In the debates over the January news from the American Academy of Pediatrics, some serious points of contention exist. It is not enough that certain physical benchmarks be checked off the list to make major surgery permissible. Certain other factors need to be in place also, like the patient’s fully informed consent.
As things stand, a child who is bleeding out or drowning may be saved by anyone who is prepared to do it — even if neither parent is on the scene to sign a consent form. And certainly, the imperiled child is not offered a document and a pen. Water aspiration and rapid exsanguination are examples of life-threatening situations, where the response must be swift and decisive, so legal niceties can be put aside.
How is this different?
The argument is made that morbid obesity is also a life-threatening condition, only on a longer timescale. But does that make it acceptable for adults, even parents or legal guardians, to step in and authorize the almost-total removal of an irreplaceable major organ?
If a child is born with an orofacial cleft, parental permission is enough to proceed with reconstruction, and no one has a problem with that. Irreversible surgery on a minor child happens every day in the case of routine neonatal circumcision, for which there is much less justification than for what used to be called a harelip. However, surgery without the patient’s fully informed consent does raise some ethical questions.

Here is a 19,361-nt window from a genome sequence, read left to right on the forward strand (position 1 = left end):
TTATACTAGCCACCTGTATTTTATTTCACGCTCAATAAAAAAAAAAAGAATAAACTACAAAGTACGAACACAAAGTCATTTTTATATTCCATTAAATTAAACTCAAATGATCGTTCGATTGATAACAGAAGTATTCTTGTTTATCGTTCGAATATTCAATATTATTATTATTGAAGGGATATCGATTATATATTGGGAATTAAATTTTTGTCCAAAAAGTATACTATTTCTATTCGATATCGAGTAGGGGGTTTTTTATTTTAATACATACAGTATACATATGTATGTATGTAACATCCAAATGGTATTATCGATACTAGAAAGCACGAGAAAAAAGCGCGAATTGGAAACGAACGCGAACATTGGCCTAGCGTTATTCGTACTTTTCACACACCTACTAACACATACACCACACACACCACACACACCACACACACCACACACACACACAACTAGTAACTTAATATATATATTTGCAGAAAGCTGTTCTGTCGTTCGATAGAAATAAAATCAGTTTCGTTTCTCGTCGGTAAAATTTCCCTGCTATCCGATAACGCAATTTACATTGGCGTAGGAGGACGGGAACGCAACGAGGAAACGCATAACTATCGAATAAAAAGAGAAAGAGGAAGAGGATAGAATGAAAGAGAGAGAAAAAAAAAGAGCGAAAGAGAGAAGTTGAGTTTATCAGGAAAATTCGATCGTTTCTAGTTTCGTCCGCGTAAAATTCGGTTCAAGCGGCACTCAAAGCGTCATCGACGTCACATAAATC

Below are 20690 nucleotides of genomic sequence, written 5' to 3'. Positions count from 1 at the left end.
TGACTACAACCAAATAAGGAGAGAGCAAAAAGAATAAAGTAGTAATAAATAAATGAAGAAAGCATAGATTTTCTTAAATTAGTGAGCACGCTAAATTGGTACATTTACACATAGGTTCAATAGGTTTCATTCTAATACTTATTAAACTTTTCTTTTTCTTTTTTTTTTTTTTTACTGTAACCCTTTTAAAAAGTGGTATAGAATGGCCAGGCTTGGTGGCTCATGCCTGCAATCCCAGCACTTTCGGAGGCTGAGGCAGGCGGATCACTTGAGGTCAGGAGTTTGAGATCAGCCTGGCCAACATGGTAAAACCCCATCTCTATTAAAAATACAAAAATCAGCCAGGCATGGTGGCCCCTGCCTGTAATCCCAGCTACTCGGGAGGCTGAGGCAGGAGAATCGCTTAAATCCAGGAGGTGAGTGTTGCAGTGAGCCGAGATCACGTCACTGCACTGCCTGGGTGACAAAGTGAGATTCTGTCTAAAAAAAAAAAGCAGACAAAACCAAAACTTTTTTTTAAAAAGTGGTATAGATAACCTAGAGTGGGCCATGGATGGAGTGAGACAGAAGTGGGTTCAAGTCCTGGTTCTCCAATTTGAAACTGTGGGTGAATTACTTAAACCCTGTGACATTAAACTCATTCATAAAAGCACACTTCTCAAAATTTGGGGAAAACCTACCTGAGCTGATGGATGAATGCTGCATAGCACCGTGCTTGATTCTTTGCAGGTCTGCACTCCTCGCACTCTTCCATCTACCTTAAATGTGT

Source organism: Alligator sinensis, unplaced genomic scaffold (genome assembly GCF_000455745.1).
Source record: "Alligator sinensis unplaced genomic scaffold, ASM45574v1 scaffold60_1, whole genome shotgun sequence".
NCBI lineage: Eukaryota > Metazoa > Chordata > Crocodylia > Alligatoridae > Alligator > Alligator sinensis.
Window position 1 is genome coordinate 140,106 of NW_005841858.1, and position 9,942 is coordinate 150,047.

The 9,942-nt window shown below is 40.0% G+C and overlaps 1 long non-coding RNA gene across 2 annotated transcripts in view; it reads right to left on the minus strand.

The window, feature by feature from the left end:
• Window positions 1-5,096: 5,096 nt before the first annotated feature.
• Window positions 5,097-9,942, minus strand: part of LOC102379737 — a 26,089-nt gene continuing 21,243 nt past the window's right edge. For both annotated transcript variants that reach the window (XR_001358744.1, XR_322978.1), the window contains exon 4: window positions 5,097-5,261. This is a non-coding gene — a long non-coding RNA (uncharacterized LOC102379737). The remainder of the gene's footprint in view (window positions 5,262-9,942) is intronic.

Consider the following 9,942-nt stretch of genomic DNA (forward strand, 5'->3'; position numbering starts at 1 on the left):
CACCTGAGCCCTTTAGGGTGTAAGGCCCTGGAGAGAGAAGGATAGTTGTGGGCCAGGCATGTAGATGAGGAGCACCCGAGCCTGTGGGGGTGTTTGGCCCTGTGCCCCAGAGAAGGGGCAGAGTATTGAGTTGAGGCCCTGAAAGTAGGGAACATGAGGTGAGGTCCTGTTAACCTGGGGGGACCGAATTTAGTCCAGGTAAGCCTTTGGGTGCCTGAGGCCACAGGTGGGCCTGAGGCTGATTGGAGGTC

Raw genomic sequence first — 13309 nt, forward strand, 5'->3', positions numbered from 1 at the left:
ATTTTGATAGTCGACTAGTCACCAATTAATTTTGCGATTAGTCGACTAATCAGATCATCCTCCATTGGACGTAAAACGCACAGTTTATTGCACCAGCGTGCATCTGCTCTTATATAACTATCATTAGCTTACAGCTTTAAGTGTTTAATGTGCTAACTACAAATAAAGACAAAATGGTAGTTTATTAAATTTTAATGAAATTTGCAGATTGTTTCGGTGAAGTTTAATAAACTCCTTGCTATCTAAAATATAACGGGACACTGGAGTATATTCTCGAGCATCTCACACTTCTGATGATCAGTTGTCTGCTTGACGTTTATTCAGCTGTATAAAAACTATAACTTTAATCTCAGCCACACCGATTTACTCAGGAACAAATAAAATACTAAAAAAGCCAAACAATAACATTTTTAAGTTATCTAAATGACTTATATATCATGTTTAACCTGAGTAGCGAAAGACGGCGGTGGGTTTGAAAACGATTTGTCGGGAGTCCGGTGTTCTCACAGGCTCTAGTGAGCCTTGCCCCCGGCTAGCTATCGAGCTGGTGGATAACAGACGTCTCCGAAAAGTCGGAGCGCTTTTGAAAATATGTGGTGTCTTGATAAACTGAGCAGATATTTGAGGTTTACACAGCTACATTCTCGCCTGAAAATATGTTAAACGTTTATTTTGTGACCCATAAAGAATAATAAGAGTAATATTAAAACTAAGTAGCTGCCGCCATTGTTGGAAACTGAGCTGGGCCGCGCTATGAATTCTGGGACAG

Currently, law enforcement officers may capture and confine a person who intends and prepares to take their own life. Some individuals fear a nightmare scenario where the authorities could just take anyone into custody and remove most of their stomach for that person’s own good. Even among advocates of bariatric surgery for the young, many of those who theoretically approve would like to see more forethought exercised on a case-by-case basis.
How far is too far?
We mentioned Medical Students for Size Inclusivity, whose spokesperson Jessica Mui also wrote of the absurdity of expecting adolescents to “risk their lives and well-being in an attempt to make their bodies smaller”:
Weight loss surgeries take healthy, functioning organs and put them into a permanent disease state by reducing digestive hormone production, absorption of nutrients, and result in frequent complications. If we recommend these life-altering surgeries that come with a constellation of health risks for vulnerable youth as young as 13, we as medical providers are acting in direct opposition to our duty to “do no harm.”
(To be continued…)
Your responses and feedback are welcome!